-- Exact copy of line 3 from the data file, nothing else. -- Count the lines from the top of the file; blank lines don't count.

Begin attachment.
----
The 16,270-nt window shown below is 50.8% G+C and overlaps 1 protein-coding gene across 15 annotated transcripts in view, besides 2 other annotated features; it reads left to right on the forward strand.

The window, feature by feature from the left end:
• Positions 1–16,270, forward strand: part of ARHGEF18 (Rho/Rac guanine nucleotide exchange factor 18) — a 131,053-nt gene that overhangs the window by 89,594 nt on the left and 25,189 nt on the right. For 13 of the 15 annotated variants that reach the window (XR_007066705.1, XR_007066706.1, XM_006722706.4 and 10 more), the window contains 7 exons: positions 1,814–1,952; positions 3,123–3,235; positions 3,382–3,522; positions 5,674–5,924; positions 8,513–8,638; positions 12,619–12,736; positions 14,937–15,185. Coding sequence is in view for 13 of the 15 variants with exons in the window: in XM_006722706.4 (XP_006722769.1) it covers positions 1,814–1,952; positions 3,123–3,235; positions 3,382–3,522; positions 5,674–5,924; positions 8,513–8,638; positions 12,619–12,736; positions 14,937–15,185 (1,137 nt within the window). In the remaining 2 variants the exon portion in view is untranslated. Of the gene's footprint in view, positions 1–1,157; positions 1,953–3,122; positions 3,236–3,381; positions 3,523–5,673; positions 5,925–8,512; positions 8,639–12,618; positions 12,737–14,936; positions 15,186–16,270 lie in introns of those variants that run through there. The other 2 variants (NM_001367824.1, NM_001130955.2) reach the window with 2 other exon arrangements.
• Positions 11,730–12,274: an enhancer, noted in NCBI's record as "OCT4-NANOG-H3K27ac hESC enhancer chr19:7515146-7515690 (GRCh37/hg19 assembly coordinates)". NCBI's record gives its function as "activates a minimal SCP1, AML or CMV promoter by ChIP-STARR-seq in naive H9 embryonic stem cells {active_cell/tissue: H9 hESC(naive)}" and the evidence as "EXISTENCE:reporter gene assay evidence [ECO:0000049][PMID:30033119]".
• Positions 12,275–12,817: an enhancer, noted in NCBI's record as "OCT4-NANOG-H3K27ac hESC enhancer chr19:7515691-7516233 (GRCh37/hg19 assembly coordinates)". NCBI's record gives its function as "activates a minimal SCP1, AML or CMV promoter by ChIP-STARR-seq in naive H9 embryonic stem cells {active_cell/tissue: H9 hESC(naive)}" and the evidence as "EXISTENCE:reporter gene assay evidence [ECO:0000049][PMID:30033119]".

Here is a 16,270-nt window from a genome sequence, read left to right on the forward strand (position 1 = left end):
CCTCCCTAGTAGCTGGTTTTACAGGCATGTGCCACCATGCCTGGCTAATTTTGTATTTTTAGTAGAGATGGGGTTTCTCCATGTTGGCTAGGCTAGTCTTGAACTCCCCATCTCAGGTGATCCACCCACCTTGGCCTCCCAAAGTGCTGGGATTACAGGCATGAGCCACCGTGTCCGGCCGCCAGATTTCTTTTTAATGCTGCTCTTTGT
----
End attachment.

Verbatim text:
• Positions 1–16,270, forward strand: part of ARHGEF18 (Rho/Rac guanine nucleotide exchange factor 18) — a 131,053-nt gene that overhangs the window by 89,594 nt on the left and 25,189 nt on the right. For 13 of the 15 annotated variants that reach the window (XR_007066705.1, XR_007066706.1, XM_006722706.4 and 10 more), the window contains 7 exons: positions 1,814–1,952; positions 3,123–3,235; positions 3,382–3,522; positions 5,674–5,924; positions 8,513–8,638; positions 12,619–12,736; positions 14,937–15,185. Coding sequence is in view for 13 of the 15 variants with exons in the window: in XM_006722706.4 (XP_006722769.1) it covers positions 1,814–1,952; positions 3,123–3,235; positions 3,382–3,522; positions 5,674–5,924; positions 8,513–8,638; positions 12,619–12,736; positions 14,937–15,185 (1,137 nt within the window). In the remaining 2 variants the exon portion in view is untranslated. Of the gene's footprint in view, positions 1–1,157; positions 1,953–3,122; positions 3,236–3,381; positions 3,523–5,673; positions 5,925–8,512; positions 8,639–12,618; positions 12,737–14,936; positions 15,186–16,270 lie in introns of those variants that run through there. The other 2 variants (NM_001367824.1, NM_001130955.2) reach the window with 2 other exon arrangements.